The U.S. Department of Energy’s WINDExchange offers tools for modeling, mapping, and optimizing wind-power applications. That includes models for predicting financial and economic outcomes, understanding potential habitat implications and identifying legal considerations. WINDExchange also offers multiple wind site analysis tools.
For example, the Wind Prospector tool: “Helps developers view high-level siting issues with large-scale wind farms by providing easy access to GIS-based wind resource datasets and other data relevant to siting wind power projects,” according to the WINDExchange website.
Among other available maps is the Wind Power Icing Atlas (WIceAtlas) from Finland’s VTT Technical Research Center. Using historical icing weather condition data, WIceAtlas estimates the impact of icing on annual energy production. This information is “critical, since there are no international standards for estimating icing losses in any way,” notes VTT.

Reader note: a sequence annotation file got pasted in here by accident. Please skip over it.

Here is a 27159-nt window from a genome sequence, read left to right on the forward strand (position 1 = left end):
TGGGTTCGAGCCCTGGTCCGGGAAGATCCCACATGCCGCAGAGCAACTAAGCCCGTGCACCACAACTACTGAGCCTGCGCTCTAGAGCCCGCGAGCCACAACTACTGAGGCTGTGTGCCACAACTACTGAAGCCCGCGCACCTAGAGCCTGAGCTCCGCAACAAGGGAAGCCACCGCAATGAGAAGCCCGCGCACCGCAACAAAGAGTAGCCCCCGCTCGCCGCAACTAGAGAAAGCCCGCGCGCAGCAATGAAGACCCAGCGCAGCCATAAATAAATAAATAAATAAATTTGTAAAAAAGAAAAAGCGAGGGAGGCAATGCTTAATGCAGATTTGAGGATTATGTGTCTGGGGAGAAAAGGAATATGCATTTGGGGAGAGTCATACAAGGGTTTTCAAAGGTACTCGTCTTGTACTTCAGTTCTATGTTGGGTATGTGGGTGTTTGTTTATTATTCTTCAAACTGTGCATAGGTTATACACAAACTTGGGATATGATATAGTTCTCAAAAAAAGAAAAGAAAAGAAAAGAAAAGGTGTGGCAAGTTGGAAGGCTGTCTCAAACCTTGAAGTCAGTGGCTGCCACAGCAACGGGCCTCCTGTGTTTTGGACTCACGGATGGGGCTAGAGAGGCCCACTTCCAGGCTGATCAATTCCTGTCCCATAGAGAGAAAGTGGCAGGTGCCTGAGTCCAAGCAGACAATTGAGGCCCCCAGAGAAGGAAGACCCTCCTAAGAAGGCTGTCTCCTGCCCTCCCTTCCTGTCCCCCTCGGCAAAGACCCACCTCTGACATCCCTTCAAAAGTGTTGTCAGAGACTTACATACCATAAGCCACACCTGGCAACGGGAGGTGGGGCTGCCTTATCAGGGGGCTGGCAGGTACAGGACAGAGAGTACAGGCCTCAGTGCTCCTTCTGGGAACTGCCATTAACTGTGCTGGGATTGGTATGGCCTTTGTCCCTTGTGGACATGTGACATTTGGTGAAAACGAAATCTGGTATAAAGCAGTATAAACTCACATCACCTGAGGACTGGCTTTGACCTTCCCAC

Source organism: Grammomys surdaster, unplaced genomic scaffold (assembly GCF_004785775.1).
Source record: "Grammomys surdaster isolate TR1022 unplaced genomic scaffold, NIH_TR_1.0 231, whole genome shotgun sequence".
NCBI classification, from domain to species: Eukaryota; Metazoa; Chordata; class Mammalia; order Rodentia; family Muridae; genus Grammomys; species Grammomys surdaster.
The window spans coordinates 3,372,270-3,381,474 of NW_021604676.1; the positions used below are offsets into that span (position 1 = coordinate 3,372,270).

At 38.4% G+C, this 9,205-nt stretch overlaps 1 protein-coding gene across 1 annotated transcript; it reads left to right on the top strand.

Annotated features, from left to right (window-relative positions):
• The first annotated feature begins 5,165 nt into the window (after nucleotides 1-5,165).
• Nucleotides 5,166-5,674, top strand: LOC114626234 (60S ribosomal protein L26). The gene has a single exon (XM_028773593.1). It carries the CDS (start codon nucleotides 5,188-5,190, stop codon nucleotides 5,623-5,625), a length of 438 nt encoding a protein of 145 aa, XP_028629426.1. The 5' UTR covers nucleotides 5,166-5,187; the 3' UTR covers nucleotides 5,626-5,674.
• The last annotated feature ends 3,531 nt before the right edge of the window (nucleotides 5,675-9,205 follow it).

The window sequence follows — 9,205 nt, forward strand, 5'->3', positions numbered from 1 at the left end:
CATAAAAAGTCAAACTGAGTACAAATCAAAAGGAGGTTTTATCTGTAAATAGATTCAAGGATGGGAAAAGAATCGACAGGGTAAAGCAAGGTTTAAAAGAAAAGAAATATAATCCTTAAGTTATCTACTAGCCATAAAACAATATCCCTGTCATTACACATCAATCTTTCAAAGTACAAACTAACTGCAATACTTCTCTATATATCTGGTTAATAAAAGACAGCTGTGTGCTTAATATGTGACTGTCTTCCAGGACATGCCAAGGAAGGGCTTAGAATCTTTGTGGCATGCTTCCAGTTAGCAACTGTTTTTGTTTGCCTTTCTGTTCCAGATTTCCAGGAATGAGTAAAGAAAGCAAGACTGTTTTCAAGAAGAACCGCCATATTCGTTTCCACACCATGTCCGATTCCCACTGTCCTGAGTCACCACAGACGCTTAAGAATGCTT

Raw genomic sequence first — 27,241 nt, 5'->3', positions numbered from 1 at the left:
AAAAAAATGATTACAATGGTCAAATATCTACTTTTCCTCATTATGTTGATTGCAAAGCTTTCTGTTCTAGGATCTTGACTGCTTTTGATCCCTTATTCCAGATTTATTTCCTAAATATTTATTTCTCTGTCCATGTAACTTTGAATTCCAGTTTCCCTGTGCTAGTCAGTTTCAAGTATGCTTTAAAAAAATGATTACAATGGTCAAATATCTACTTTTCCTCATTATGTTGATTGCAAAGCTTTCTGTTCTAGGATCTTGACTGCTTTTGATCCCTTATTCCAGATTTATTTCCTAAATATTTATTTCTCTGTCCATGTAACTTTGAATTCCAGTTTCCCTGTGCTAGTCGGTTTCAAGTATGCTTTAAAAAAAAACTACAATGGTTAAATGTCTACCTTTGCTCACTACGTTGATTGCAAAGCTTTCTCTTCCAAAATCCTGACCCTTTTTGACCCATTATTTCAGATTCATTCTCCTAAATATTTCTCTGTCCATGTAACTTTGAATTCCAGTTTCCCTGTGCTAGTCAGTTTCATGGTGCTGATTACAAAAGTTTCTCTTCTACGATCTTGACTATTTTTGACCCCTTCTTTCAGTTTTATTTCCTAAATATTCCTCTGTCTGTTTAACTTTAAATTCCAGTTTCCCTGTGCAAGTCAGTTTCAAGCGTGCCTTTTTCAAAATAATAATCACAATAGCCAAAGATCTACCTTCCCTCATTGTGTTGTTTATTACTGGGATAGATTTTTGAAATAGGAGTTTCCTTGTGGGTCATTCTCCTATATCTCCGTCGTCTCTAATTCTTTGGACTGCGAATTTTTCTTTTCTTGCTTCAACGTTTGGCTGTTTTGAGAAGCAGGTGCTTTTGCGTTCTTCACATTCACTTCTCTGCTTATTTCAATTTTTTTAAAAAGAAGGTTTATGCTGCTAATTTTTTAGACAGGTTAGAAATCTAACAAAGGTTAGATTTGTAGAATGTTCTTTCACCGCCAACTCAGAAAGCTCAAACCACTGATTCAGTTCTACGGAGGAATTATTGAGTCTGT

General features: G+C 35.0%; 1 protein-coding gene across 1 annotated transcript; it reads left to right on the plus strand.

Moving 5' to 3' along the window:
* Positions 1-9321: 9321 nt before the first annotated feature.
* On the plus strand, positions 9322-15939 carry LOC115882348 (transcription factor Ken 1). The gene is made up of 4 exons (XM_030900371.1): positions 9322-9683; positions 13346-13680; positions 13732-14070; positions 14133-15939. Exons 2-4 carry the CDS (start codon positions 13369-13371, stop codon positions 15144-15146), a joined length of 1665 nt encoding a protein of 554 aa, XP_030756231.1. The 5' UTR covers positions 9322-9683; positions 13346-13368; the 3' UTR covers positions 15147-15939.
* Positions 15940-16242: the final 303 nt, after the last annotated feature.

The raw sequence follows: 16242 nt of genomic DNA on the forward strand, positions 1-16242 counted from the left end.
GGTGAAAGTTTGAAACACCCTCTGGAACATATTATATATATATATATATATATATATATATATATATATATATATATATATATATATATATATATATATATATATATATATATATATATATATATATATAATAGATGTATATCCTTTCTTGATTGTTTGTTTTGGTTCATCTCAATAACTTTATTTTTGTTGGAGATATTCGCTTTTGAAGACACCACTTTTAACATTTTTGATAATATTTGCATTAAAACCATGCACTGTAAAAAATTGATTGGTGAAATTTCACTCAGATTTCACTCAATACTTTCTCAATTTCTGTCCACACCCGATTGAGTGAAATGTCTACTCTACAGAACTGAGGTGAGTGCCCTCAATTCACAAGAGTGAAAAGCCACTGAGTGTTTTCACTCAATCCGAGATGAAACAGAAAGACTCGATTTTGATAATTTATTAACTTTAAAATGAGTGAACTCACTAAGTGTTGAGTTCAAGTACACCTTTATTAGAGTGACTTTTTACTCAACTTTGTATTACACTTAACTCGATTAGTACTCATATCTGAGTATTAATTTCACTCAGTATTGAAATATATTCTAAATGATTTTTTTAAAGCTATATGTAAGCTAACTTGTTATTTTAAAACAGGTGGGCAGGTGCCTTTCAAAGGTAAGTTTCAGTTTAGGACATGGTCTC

The publicly available WIceAtlas also identifies ice throw risks, turbine lifetime, and appropriate wind-turbine models for the intended site.
In addition to consulting cold hard facts, Task 19 also recommends surveying nearby land and wind farm owners about cold climate (CC) conditions in the area. The updated report focuses on available technologies for solving CC challenges.
“We want to gather all the available information and be a hub for all best practices,” says Lehtomaki. The updated 2019-2021 Work Plan is “extremely ambitious,” adds Lehtomaki. “We’re going to be doing some very new things.”